Without understanding radio level impairments, one can’t fully appreciate the Wi-Fi PHY layer.
Basically, the job of PHY layer (or radio) is to convert digital bits into a radio frequency (RF) waveform and vice-versa. The amount of distortion in a Wi-Fi frame is measured by a metric called error vector magnitude (EVM). EVM encompasses all forms of distortion or added noise. EVM for a signal is defined as the root mean square (RMS) average magnitude of the error vector normalized to the ideal signal amplitude. The error vector refers to the vector between the actual constellation point as seen by a receiver and the ideal constellation point. An intuitive way to interpret EVM is simply (1/SNR) ; i.e., in dB scale EVM(dB) = -SNR(dB). If we measure SNR directly at any radio transmitter, it is difficult to get more than 40 dB, when ideally it should be infinity.
Radio impairments are the main cause for distortion in a radio implementation. Why does it happen? Physics of analog world, part-to-part variations, manufacturing tolerance of components, variations in temperature/voltage. Common radio impairments are:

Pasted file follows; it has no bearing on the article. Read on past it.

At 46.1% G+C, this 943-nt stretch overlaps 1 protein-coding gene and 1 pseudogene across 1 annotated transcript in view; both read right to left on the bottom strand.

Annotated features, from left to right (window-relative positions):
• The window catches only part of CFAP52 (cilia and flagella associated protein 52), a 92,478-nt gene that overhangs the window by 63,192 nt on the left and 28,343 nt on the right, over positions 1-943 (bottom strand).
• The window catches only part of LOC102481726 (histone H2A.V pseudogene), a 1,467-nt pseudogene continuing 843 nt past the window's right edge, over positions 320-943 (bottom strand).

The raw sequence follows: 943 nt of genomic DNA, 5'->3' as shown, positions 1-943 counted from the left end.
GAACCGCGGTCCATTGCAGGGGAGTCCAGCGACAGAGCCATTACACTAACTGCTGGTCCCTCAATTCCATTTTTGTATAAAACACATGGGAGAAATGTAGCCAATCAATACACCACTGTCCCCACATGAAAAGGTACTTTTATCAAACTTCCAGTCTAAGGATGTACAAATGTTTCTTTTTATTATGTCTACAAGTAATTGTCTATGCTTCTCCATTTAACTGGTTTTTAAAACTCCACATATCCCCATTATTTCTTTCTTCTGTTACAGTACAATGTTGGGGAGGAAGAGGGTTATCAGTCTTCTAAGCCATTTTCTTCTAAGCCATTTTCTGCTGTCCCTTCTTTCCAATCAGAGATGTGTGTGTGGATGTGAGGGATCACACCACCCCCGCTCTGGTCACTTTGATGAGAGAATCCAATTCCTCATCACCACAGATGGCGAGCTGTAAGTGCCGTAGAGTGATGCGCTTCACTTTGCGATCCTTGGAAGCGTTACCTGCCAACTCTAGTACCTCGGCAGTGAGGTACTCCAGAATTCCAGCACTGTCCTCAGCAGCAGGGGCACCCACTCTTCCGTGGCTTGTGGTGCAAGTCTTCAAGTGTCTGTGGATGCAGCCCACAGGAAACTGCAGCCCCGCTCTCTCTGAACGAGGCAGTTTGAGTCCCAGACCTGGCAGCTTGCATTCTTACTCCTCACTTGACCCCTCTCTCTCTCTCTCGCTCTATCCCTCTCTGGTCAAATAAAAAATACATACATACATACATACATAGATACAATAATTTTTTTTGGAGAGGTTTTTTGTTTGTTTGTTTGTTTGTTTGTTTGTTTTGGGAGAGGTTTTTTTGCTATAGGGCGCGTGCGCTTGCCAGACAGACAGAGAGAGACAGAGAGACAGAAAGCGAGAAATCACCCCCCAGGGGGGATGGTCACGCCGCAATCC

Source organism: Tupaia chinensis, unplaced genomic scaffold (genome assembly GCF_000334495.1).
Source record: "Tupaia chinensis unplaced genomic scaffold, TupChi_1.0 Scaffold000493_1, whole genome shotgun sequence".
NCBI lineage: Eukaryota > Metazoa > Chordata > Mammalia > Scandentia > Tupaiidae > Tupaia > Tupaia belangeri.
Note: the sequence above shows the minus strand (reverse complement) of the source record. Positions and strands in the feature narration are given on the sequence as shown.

Rx DC offset: Introduced by baseband amplification stages and carrier leakage inside the mixer of frequency down conversion circuitry. Reduces ADC dynamic range and Rx performance.
IQ mismatch: Caused by phase and gain imbalance between the in-phase and quadrature-phase analog baseband circuitry. Distorts both Tx and Rx signals.
Tx carrier leak: Caused by carrier leakage inside mixer which gets amplified by the PA. Wastes transmitted energy and makes it harder for receivers to detect Wi-Fi frames.
Phase noise: Caused by crystal oscillator, RF synthesizer. Distorts both Tx and Rx signals.
Power Amplifier ¶ nonlinearity: Caused by nonlinear transfer function of PA, characterized by the 1 dB compression point of PA. Since OFDM has high peak-to-average power ratio (PAPR), PA nonlinearity usually limits the maximum Tx power for higher-order modulations (64-QAM+). PA nonlinearity also creates side lobe emissions causing interference to Wi-Fi devices on adjacent channel.
Overcoming Radio Impairments:
Modern radio implementations mitigate radio impairments by performing radio calibration, that involves measuring the amount of radio impairment and compensating for it either in the digital baseband or in the analog domain. For example, Rx DC offset and Tx carrier leak can be compensated by adding a DC signal of equal magnitude but opposite polarity to the signal. Similarly, predistorting the signal with the PA’s inverse transfer function before feeding it to the PA can mitigate PA nonlinearity. The radio calibration data containing the compensation values is measured across various channel frequencies, Tx and Rx amplifier gain settings, temperature, and stored in local memory which gets applied at runtime.